News / USA

US Lawmakers Slam Ugandan Anti-Gay Law

Ugandan anti-gay activist Pastor Martin Ssempa posts public notice offering "rehabilitation" for homosexuals, National Theater, Kampala, Feb. 25, 2014.
Ugandan anti-gay activist Pastor Martin Ssempa posts public notice offering "rehabilitation" for homosexuals, National Theater, Kampala, Feb. 25, 2014.
Michael Bowman
Uganda is reaping blistering international criticism and a loss of aid revenue after President Yoweri Museveni signed a law imposing harsh penalties for homosexuality.

Uganda’s new law mandates punishment of up to life in prison for same-sex relations.

International reaction has been swift: Norway, Denmark and the Netherlands announced the withholding of more than $20 million in combined aid to Uganda. In a statement, U.S. Secretary of State John Kerry decried what he called a “tragic day for Uganda” and announced a review of U.S. assistance to the country.

At the U.S. Capitol, Republican Senator John McCain of Arizona said the United States cannot ignore the Ugandan law.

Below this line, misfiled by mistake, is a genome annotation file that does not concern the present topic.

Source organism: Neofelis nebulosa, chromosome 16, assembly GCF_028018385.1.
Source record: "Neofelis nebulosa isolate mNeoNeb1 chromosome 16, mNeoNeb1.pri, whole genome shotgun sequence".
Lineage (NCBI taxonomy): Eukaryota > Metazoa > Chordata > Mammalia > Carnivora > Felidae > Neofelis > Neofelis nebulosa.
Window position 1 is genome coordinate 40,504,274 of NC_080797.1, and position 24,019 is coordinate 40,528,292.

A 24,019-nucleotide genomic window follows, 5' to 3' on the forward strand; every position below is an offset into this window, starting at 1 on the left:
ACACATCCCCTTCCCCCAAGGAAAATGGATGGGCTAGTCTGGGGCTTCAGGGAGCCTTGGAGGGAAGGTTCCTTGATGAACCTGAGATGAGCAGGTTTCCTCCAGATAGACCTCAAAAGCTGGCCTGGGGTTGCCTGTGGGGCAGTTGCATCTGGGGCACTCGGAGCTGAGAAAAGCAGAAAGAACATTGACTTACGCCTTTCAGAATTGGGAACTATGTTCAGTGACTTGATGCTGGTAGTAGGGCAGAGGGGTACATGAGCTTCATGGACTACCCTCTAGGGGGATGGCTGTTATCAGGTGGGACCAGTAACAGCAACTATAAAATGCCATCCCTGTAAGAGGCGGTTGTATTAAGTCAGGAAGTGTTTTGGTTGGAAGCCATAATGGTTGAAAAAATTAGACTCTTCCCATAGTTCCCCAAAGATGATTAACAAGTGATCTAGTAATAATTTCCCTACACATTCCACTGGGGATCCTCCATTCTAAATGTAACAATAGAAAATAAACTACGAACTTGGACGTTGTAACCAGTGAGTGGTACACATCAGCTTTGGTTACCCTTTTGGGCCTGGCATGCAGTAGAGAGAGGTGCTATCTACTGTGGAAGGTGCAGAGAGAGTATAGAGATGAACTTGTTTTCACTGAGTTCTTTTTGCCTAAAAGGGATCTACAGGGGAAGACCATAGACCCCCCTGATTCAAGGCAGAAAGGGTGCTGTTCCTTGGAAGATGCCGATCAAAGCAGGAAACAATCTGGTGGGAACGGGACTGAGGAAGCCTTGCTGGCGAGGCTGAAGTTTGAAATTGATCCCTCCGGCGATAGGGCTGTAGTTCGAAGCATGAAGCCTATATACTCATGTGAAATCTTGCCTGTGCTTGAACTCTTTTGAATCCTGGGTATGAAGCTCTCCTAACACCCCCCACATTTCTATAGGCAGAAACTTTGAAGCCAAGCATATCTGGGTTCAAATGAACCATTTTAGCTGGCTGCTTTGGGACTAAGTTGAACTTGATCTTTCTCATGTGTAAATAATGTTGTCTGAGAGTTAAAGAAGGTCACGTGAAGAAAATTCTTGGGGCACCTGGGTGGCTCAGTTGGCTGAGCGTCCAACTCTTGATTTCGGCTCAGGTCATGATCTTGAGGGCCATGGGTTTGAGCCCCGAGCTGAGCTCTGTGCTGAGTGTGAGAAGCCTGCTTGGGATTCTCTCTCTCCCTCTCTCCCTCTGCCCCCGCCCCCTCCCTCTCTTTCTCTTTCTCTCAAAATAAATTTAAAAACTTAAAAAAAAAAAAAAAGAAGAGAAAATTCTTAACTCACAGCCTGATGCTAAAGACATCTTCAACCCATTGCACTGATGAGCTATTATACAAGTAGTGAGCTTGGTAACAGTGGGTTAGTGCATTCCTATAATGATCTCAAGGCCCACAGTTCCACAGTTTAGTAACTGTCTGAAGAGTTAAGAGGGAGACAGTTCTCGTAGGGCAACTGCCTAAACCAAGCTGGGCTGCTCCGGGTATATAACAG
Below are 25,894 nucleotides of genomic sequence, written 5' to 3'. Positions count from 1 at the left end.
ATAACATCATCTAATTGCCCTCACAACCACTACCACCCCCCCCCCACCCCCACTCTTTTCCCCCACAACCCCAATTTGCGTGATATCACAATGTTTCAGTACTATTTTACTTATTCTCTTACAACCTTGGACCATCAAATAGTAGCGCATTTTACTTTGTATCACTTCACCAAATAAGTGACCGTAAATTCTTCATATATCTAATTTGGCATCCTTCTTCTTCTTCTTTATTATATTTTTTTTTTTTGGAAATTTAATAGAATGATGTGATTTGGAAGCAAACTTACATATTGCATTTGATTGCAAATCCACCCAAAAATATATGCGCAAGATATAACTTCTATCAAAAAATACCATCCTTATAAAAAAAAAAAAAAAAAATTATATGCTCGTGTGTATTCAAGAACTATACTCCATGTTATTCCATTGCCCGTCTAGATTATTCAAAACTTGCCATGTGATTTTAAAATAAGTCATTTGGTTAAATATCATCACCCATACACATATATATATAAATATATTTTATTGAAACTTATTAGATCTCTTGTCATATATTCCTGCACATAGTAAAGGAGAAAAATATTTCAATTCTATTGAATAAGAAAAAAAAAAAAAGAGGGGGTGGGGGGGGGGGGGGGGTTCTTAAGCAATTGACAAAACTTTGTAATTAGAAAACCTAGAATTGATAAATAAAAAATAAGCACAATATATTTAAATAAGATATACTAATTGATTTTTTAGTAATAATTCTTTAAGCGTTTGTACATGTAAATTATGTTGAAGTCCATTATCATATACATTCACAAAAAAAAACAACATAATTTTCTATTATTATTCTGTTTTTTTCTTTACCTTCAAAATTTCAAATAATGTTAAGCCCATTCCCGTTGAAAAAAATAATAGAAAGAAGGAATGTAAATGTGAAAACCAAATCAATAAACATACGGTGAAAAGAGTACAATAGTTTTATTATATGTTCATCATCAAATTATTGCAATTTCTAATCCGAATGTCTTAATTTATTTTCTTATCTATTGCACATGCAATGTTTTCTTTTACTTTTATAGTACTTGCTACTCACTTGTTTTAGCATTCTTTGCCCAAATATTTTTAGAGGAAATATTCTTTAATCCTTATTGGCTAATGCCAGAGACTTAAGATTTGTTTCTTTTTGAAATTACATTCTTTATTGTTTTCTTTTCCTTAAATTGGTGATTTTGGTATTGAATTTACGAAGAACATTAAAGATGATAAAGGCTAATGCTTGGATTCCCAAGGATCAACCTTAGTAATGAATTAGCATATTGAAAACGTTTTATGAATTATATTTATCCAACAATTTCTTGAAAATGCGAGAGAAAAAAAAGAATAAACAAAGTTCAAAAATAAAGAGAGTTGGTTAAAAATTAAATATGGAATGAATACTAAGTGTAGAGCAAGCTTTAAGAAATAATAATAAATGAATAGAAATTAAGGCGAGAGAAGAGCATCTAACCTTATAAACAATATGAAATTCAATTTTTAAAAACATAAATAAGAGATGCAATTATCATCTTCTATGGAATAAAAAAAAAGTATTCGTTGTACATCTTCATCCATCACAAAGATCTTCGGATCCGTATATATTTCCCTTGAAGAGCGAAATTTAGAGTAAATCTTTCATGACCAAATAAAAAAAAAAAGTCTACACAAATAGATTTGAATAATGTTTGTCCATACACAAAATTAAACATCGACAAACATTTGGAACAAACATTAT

“It is outrageous. It is wrong. And it ought to, and I am sure it will, affect our relations with that country," he said, calling the law of a violation of human rights.

A Ugandan reads a copy of the "Red Pepper" tabloid newspaper in Kampala, Feb. 25, 2014.A Ugandan reads a copy of the "Red Pepper" tabloid newspaper in Kampala, Feb. 25, 2014.
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A Ugandan reads a copy of the "Red Pepper" tabloid newspaper in Kampala, Feb. 25, 2014.
A Ugandan reads a copy of the "Red Pepper" tabloid newspaper in Kampala, Feb. 25, 2014.
Democratic Senator Tim Kaine of Virginia said he is appalled that, in the wake of the signing of the law, a Ugandan newspaper published a long list of names of suspected gay people in the country.

“I am very troubled by this," Kaine said. "And I think the United States needs to seriously explore every lever we have at our disposal to get [Uganda] to back away from this policy. And if they will not back away — and they are a sovereign nation and they can make their own decision — it means that we need to reexamine any program we have that is supportive of a government that would embrace those kinds of policies.”

That review is already under way, according to State Department spokeswoman Jen Psaki.

“Now that this law has been enacted, we are beginning an internal review of our relationship with the government of Uganda to ensure that all dimensions of our engagement, including assistance programs, uphold our anti-discrimination policies and principles and reflect our values.”

Uganda is not backing down. President Museveni called gay people “disgusting” and described the law as a rejection of Western attempts to impose its social values on Africa.